Some time ago, I signed up for a handtool-only woodworking class here. So far, it’s been taking place four times, and one more time is to come. (It somehow sweetened the start into the week, since it is on Monday evening)
I’m back from a busy week at our weekend home. Today, it’s image-and-comment-only day. (hint: the titles of the images appear when the mouse hovers over it)
update: cool, wordpress now offers slideshows. So, sit back and enjoy.
Meanwhile, I have started to work on the shoulder plane kit. So far, I haven’t made much progress, and, as you expected already, I don’t have work-in-progress pictures yet. As usual, I promise to deliver soon… In this case, I have a good reason, because I’m not working in my shop or at home, but at work (after hours, of course), and I didn’t bring a camera with me. Continue reading ‘Shoulder plane progress’
I had a nice surprise today when I came home from work, my infill shoulder plane kit from Aled Dafis has arrived. That was really quick – thanks Aled! I have seldom seen a kit that has been prepared with so much care. Already in unassembled kit form, this plane looks extremely cute, yet functional:
The instructions that come with it are really detailed, and with instructive pictures for all critical steps. I looks like it would be entirely my fault if something goes wrong… I really can’t wait to start building. Since I don’t have much experience in metal work, I have talked a metal worker at my job into supervising my build of this kit (that was, in fact, quite easy). Plus the additional bonus that I can use his tools – after work, of course. Stay tuned, I’m going to document the build here on my blog.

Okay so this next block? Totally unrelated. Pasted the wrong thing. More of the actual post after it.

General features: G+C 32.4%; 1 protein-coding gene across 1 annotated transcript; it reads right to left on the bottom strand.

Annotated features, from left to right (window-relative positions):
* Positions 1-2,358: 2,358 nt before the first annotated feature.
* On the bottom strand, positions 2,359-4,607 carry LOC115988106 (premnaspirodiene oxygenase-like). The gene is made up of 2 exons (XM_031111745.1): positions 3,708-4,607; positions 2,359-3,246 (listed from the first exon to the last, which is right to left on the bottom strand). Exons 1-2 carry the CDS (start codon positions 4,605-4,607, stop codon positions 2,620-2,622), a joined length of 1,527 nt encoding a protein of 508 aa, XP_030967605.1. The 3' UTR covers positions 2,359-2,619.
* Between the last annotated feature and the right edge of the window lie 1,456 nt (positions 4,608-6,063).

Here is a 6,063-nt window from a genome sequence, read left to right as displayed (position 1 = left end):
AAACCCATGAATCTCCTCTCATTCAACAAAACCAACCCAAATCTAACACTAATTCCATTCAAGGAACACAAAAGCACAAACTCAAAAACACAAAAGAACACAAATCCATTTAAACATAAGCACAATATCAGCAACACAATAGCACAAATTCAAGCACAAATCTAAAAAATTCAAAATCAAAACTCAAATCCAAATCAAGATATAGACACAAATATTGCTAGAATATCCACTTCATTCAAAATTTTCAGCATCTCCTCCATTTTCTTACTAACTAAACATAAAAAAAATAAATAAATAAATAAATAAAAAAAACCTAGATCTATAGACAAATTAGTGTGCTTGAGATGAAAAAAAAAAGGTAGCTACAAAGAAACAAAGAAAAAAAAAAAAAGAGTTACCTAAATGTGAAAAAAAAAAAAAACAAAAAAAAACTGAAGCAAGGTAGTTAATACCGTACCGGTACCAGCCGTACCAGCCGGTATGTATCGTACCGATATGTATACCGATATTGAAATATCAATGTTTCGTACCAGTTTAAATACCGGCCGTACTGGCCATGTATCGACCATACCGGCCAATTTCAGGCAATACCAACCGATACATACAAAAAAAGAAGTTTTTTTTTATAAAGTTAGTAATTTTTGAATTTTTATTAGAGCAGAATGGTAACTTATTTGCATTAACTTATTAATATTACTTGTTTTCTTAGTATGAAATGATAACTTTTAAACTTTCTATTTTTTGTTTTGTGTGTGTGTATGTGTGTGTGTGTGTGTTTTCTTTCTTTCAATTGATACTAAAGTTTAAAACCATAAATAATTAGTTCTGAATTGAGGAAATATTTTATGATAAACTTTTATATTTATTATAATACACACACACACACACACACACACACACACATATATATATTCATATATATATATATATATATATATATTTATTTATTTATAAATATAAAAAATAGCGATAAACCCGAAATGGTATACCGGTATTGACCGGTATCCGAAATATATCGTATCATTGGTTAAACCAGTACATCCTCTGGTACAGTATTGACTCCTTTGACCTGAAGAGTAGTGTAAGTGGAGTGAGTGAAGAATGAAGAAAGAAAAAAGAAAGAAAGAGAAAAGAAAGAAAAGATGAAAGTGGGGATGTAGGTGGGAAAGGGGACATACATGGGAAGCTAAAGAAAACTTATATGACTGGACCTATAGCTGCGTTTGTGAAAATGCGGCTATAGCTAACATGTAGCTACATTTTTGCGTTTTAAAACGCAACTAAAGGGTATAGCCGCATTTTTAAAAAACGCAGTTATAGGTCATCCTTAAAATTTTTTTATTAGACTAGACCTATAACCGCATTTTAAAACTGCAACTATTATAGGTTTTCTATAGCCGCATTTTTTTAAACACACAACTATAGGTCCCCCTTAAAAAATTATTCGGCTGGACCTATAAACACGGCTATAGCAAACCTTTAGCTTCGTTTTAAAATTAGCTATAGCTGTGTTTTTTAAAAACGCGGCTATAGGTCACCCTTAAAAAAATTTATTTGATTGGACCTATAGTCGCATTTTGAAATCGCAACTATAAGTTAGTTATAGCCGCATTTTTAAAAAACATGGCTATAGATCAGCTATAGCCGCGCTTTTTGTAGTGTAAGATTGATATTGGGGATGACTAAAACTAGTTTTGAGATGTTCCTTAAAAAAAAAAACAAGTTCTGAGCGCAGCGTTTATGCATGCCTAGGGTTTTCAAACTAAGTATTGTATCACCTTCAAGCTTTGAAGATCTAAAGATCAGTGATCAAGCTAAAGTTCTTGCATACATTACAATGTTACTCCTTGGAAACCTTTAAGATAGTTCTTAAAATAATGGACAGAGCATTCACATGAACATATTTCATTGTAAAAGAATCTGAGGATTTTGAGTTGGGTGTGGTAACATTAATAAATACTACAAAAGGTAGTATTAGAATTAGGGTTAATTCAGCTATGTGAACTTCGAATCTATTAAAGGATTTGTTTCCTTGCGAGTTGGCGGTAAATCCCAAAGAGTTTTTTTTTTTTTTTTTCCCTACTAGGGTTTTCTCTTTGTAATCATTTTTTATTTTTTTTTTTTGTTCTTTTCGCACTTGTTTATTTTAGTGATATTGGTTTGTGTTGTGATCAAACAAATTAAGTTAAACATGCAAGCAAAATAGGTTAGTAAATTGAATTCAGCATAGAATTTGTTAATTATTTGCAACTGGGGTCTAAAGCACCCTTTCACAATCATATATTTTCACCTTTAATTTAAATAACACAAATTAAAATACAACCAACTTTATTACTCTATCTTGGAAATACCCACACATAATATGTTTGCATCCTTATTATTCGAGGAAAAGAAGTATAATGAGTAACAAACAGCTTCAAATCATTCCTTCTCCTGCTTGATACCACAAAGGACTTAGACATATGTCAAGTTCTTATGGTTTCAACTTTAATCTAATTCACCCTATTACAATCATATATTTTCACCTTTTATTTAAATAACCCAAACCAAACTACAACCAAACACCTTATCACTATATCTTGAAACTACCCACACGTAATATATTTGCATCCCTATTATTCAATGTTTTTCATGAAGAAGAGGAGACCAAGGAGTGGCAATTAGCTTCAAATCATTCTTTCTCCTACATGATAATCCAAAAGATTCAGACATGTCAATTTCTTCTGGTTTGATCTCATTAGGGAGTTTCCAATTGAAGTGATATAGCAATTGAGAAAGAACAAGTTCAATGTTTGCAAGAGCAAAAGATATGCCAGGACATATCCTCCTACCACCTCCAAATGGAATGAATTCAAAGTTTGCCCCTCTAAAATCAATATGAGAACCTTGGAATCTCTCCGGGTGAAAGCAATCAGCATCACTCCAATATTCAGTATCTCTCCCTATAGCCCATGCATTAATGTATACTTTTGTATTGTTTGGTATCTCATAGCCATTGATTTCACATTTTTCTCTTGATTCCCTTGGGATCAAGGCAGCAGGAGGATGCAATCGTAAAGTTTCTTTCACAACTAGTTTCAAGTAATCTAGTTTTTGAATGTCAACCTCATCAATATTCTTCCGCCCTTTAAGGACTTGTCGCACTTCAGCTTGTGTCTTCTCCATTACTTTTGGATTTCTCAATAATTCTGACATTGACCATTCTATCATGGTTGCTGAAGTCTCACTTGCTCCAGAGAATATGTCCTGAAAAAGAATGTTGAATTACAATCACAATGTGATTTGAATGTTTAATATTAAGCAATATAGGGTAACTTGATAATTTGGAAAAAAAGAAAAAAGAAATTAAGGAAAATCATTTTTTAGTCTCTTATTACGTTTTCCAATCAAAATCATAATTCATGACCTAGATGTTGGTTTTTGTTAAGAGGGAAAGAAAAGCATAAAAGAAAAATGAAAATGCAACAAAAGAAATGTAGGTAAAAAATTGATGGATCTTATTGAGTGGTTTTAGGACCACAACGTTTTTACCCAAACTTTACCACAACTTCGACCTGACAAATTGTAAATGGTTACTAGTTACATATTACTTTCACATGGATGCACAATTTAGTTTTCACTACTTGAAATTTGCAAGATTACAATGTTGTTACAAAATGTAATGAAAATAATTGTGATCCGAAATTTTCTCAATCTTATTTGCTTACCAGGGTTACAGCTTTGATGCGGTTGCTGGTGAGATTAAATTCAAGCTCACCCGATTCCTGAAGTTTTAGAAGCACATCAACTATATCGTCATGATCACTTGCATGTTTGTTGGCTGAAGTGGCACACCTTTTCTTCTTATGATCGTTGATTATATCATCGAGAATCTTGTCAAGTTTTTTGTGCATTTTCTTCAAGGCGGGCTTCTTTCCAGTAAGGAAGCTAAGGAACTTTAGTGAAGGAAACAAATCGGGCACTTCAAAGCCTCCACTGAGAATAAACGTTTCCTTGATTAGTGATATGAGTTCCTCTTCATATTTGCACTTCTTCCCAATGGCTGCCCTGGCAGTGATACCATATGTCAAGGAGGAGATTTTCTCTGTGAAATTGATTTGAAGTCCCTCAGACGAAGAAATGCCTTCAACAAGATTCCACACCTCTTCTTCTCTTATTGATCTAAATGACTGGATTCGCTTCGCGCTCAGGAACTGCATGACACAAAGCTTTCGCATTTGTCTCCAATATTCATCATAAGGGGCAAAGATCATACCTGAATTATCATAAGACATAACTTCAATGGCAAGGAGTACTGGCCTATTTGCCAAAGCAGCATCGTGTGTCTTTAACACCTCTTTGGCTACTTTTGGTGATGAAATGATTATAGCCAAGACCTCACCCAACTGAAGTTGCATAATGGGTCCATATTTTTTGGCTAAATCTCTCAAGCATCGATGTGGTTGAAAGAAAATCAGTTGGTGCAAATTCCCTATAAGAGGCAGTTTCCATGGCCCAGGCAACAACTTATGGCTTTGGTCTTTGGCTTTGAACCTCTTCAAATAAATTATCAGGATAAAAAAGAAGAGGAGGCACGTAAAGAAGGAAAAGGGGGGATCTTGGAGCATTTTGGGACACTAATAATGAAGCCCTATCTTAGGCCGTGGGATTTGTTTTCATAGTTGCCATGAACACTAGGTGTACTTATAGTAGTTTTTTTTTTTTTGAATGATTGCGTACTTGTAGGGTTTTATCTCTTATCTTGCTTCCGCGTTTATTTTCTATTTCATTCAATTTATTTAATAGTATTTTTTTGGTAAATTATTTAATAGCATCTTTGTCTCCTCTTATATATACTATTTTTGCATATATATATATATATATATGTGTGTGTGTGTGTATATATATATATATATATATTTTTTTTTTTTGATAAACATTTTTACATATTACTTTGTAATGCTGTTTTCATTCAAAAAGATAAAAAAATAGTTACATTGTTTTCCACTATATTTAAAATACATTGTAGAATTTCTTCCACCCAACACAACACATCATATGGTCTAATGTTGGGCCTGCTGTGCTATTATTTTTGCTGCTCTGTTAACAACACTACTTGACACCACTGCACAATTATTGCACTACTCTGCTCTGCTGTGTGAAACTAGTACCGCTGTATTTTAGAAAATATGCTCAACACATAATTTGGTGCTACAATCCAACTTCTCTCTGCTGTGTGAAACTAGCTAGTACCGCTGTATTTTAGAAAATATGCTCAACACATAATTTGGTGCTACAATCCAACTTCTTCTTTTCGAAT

Regarding the shoe rack: Obviously, there aren’t many design options for an utility furniture like that. I came up with a design similar to this one, originally, I had planed to use three thin and long boards for each stretcher. For the short stretchers on the sides, I’d like to shape some curved, well, shapes, and I have already accounted for that with the mortises. But now, in the interest of gaining some skills regarding mortises and tenons, I have modified my plan for the long stretchers and plan follow Brian’s design and create 36 m&t joints. That should help.
So much for tonight, thanks for reading!
I’m back from a weekend in the shop, and I did deviate a little bit from my original plan to finish the shoe rack. However, I managed to finish the mortises and tenons on one side. During marking up, I broke my self-made marking knife, so I had to resort to use sub-optimal tools (i.e. a pencil. at least, it was sharpened…). Most of the joints came out o.k, though not perfect, but one of the six is a little bit twisted.
The reason is not the tenon, but probably the mortise, it might have not exactly square sides. I’m not sure what to do about that – if I pare the mortise to be square, the tenon won’t fit tight enough, and if I pare the tenon, I’ll have the same problem. Hm. Maybe with suitable clamping, the problem will go away –
The reason for the deviation of the original plan was a blog post that I recently read – atm, I can’t find the link. Anyway, this blog post described an end-vise pole lathe, and I had a go to construct this ingenious device.
Basically, the two puppets are two somewhat longer benchdogs, they slip into the dog holes of the workbench and the end vise, and thus, you have an instant, length-adjustable lathe.
For the rope, I used a bungee cord hooked into a clamp on the roof, and that was all I needed to start turning. Since I had never turned before, I had a somewhat steep learning curve, my chisels might not be the ideal turning tools. However, after some hours, I managed to turn a handle for my precision plane adjusting hammer with hexagonal brass head (photo soon, I forgot to shoot one), I used birch, which looks quite pretty. (The handle won’t last forever, some bugs have apparently munched happily in there).